Art, Painting, Sketching, Urban Landscape, watercolor

Yellow Warehouse

This warehouse is very near one of the other sketches I did recently.

Yellow Warehouse

I found another comfortable loading dock to sit on and had a pleasant hour sketching this warehouse. Occasionally a jogger or two would come by ruining the whole industrial thing and, to my mind, foretelling the future redevelopment of this area. There are lots of new townhouses and ‘lofts’ nearby.

I’m continuing to do small oil sketches using a limited palette. I’m sticking, for the most part, to alizarin crimson, ultramarine blue, pthalo blue, cadmium yellow med, indian yellow and titanium white. I’m frustrated particularly with making cool blacks. I’ve resorted to using pthalo green and prussian blue a couple of times. I used to rely on prussian blue and sap green to make a favorite cool dark.

A comment on his blog from Elio Camacho warned against relying exclusively on adding compliments to a mix to create greys. I think that’s another weak point in my work.

10 thoughts on “Yellow Warehouse”

  1. I really like this painting and your style. Very interesting subject as well. I hope it doesn’t all turn into condo’s and the like!

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  2. Hey Bill,
    Thanks for the compliments.
    Since you mentioned a change in your pallet I am going to offer a suggestion. I want you to look at a painter name Anders Zorn. Late 1800’s I think…
    http://www.anderszorn.info
    His pallet
    white……yel. Ochre………alizarin…….viridian green….black.
    You will notice NO blue…mix your blue using alizarin, viridian, and black and white. Play with it till you get it right. When you mix it on the pallet it will not look incredibly blue. Now play with the relationship between that blue next to the warms yel. Ochre and alizarin make. Now step back…and you will see the “effect” of blue. This pallet will show you how little blue you actually need in a sky to make an effective blue. The reason this works is because you are painting the relationship between the two colors and how they affect each other. Not only that, you will get away from that cool blue problem you are running into using “dyes”(phthalos).
    Which brings me to another point you mentioned. The value range in nature…forget about it. When you look at a photo of a sunset it never has the same effect on your eyes as the real thing. Regardless of how bright you get those colors. As far as darks… Just paint the relationship between the values….Ask yourself how dark is this dark compared to this light? That will get you started.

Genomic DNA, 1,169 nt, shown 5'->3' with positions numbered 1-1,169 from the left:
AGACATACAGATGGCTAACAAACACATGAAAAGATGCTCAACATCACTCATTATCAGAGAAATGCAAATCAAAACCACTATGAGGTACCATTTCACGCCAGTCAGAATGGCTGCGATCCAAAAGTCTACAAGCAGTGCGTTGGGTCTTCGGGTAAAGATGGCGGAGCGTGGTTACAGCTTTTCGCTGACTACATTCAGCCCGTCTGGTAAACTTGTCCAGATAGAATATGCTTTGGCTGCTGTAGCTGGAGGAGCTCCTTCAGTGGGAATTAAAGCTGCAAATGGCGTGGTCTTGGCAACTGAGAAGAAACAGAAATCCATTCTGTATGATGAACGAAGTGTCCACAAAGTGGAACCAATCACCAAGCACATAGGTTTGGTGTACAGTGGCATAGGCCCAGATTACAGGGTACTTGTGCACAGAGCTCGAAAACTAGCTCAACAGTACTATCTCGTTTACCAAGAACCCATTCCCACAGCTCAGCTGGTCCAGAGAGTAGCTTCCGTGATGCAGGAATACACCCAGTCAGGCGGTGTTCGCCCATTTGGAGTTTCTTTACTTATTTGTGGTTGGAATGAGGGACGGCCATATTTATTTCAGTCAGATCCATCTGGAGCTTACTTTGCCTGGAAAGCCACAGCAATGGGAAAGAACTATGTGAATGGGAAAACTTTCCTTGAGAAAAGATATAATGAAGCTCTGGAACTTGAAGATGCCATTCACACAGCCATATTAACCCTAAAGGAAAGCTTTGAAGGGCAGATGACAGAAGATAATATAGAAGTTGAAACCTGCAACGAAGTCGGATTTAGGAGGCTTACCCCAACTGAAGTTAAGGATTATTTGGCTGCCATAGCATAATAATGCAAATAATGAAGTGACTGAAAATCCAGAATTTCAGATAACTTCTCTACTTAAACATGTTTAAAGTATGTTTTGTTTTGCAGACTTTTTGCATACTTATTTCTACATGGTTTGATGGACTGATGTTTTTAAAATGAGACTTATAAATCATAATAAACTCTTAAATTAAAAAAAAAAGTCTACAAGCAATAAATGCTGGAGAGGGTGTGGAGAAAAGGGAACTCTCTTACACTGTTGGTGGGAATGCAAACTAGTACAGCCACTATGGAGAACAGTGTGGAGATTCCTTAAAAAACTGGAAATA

Hope this helps!
    If I have time tomorrow I will paint a couple of paintings with the above pallet so you can see the effect.
    Happy Painting!
    Elio Camacho

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  3. Elio,

    I appreciate your visit and am intrigued by your suggestion. I’ve read of several limited palette suggestions but never one that didn’t include blue. And black is often frowned on. I’m anxious to see how this works. I wonder what black you suggest for this experiment.

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  4. Bill,

    Mars Black. As far as black being frowned on I would suggest never using black as a dark. Always mix your darks. Also never use black to darken a color. Again mix the color. Keep the amount a black used in a mixer to minimum because it is prone to cracking. With this color a little goes a long way. I use it more to take a little croma out of the color when needed. Some artists use a touch of it in each mixer to create instant harmony.

    In this pallet it is essential color because of the lack of blue. When you have a larger pallet you will use less and less of it. But when you do you will really know just the places to use it.

    I painted with this pallet for one year solid. I could go on and on…more later after I do a few sketches.

    E

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  5. Bill, Beautiful sketch. It really captures the moment and atmosphere.

    I agree with Elio’s suggestion re Zorn, a favorite artist of mine as well. Also, it’s not such a bad thing to add black to your palette. We have both studied with Ovanes Berberian, ad he uses blacks in his lights, to make them less raw, as Elio mentioned.

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  6. Back to Black!

    I actually took black off of my pallet for nearly a year, even today most of the time it dries out before I get a chance to use it all. In this pallet it is important again because of the lack of blue. I could actually go without black with my current pallet but it simplifies things for me when I do use it. Everyone is different when it comes to pallets.
    For example…I don’t use cadmium yellow light, phthalo blue, cadmium orange, alizarin, quinacridone red, viridian, phthalo green (except outdoors), some of the favorites of todays painters. I actually paint with a very grey pallet. (Mars Orange, Cadmium Yellow Medium, Sap Green, Venetian Red, transparent Red Oxide, ect) I only use two dyes, Rose Madder (which is nothing compared to Quinacridone) and Magnesium Blue.
    When I finally do a blog I will post something about my complete pallet. Everyone should find what colors work for them.

    Elio

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  7. Ed and Elio,

    I appreciate your comments, insights into color theory and the pointer to Anders Zorn.

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  8. this is great stuff, man. I’m an aspiring cartoonist/graphic novel designer but I’ve always wished I could sketch well. You have a really nice style.

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